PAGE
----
Top Trends to Watch

Jeff Weidauer, VP of marketing, Vestcom International, a Little Rock, Ark.-based provider of specialized marketing solutions for retailers, spent three decades in retail marketing for Albertsons, Supervalu, and their associated banners. In this exclusive Q&A with Progressive Grocer, he offers his insights into how digital marketing will shape the near future of retail.

PG: Where does the industry stand with social media?

Weidauer: Social Media, clearly one of the biggest technology stories of 2009, has made shoppers better informed and more skeptical than ever. Big ideas, products, and changes from any retailer or CPG will be examined, supported, ridiculed, and so on, all in the unforgiving light of the Web. No matter what you do, someone somewhere is going to notice. Thirty years ago they might have written a letter to a newspaper editor, or called the company to complain. Today, we have blogs and Twitter and Facebook.

Social media is only growing at this point. According to Deloitte’s annual Holiday Survey of retail spending and trends, almost one out of five (17 percent) consumers plan to use social media during their holiday shopping, and among those, three out of five (60 percent) plan to use social media to find discounts, coupons and sale information.

A recent article in Ad Age claims that while 73% of Fortune 100 companies have Twitter accounts, 76% of them are infrequent tweeters. Meaning that while these companies understood that they needed a Twitter account, they didn’t really understand why or how to use the medium to build their brand. One of the challenges of technology is that it’s difficult to gauge if and how quickly new tech will become mainstream.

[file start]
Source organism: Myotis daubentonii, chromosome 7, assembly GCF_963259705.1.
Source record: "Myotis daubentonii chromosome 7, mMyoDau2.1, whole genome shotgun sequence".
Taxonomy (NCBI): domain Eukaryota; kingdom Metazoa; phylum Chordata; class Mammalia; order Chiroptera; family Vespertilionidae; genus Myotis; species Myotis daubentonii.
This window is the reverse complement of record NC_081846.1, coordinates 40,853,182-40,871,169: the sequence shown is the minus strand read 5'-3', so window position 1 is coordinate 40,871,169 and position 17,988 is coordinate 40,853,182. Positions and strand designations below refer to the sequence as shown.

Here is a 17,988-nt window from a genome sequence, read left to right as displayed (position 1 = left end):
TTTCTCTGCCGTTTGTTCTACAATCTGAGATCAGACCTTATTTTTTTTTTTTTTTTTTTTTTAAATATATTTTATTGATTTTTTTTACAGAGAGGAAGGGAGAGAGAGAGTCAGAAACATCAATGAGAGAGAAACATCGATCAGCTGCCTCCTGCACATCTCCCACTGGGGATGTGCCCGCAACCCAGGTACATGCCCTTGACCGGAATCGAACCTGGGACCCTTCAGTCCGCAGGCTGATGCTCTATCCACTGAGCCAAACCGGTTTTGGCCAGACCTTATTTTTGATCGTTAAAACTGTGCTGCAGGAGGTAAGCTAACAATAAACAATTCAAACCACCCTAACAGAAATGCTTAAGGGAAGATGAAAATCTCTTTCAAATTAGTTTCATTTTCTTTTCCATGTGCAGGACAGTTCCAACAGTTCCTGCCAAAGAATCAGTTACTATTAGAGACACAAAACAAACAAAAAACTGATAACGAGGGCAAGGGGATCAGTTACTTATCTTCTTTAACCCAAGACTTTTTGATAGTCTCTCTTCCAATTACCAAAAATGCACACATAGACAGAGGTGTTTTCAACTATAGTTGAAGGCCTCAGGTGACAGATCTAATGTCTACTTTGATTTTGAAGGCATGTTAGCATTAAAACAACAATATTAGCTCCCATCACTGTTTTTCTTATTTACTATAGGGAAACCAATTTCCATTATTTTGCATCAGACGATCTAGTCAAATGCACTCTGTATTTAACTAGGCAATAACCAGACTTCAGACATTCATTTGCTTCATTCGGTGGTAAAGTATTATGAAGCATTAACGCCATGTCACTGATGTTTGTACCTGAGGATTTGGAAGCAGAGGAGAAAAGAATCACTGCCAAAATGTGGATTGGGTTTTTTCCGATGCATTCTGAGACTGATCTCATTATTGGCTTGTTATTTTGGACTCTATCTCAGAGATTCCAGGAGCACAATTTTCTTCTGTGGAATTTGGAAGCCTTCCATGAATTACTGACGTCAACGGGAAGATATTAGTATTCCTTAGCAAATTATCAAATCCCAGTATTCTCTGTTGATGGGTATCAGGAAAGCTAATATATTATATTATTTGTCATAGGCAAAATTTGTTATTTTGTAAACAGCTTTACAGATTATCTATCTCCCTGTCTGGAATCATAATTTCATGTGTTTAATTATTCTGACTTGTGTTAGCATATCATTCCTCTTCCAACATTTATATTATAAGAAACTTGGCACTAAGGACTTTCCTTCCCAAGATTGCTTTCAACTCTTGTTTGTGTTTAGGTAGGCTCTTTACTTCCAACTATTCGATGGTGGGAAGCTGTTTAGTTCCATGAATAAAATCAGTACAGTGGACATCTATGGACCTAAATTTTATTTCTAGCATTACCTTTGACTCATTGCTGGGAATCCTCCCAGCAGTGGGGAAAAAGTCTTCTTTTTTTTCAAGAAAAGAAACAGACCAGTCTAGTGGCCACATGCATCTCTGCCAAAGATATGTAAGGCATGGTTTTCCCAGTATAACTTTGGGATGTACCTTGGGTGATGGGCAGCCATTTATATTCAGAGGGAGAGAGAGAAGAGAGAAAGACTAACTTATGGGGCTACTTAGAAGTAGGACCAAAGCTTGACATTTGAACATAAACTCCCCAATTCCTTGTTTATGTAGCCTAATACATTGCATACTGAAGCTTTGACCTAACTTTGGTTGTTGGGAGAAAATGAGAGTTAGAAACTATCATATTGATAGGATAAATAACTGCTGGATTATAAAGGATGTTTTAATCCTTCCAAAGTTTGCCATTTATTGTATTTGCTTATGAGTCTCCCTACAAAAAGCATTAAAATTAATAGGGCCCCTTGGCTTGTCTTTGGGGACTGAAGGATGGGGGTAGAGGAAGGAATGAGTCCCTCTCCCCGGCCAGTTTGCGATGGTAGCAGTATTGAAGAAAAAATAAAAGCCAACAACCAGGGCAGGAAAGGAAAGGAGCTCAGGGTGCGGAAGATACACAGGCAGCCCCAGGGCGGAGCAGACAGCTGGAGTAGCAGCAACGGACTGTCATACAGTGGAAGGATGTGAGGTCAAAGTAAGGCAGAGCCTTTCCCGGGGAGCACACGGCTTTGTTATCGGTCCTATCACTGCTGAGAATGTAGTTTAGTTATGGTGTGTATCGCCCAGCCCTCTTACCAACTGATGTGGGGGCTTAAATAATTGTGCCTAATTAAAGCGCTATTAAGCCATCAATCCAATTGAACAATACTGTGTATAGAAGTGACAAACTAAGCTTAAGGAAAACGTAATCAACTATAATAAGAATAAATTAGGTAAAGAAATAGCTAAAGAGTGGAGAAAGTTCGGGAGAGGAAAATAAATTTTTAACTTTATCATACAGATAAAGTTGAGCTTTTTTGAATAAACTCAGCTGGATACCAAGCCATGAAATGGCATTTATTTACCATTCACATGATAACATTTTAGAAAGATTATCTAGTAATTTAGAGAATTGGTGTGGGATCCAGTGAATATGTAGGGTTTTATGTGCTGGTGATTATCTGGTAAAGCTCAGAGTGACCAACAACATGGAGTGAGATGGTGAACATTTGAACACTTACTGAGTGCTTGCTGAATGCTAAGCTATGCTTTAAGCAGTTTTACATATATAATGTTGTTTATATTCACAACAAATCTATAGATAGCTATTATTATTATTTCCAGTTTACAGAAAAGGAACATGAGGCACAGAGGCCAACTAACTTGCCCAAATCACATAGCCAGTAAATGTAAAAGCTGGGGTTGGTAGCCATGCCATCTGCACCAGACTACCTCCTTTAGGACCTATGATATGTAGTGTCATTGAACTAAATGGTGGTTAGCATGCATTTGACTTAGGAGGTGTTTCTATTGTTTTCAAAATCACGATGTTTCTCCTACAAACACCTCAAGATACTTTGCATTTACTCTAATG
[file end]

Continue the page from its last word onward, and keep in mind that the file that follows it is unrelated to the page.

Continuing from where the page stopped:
The net of this is that businesses need to have a resource that – if not dedicated to technology – has the responsibility for watching tech trends and how they fit into the overall strategy.

PG: What happened to biometric payments?

Technology will continue to offer new ways to accomplish existing tasks, but it is important to be careful to keep the shopper’s needs at the forefront or the project will be doomed from the start. We have seen, for example, the implosion of “fingerprint” checkout. This technology had a number of problems, not the least of which was it offered a solution to a problem that didn’t exist for most shoppers. Telling shoppers they didn’t need their wallet or purse is pointless because, unless they forget them at home, it’s not like they’re going to leave them in the car. And since the technology wasn’t 100 percent reliable, it created more problems than it solved.

In addition, there’s a paranoia tied to using a “fingerprint” to make purchases. While the actual details of how this worked supposedly don’t include the ability to actually match a customer’s finger data points to a fingerprint, the explanation didn’t really allay anyone’s fears.

PG: We’ve covered a lot of retailers moving into the mobile marketing space. Do you see this trend continuing?

As newspaper circulation declines, and free-standing insert distribution becomes ever more challenging, mobile phones are an obvious and effective way to drive purchases. As smart phones continued to evolve and grow in popularity in 2009, the focus with retailers so far has largely been on digital coupons, with some success. The downside of mobile coupons, however, is the back-end cost of redemption, which makes a successful promotion increasingly expensive. Coupons are also the most basic of triggers for shopper engagement, with little long-term loyalty benefit. The logical question then is: “what’s next?” How do we make the most of this pocket-sized kiosk and provide loyalty-building communications to shoppers?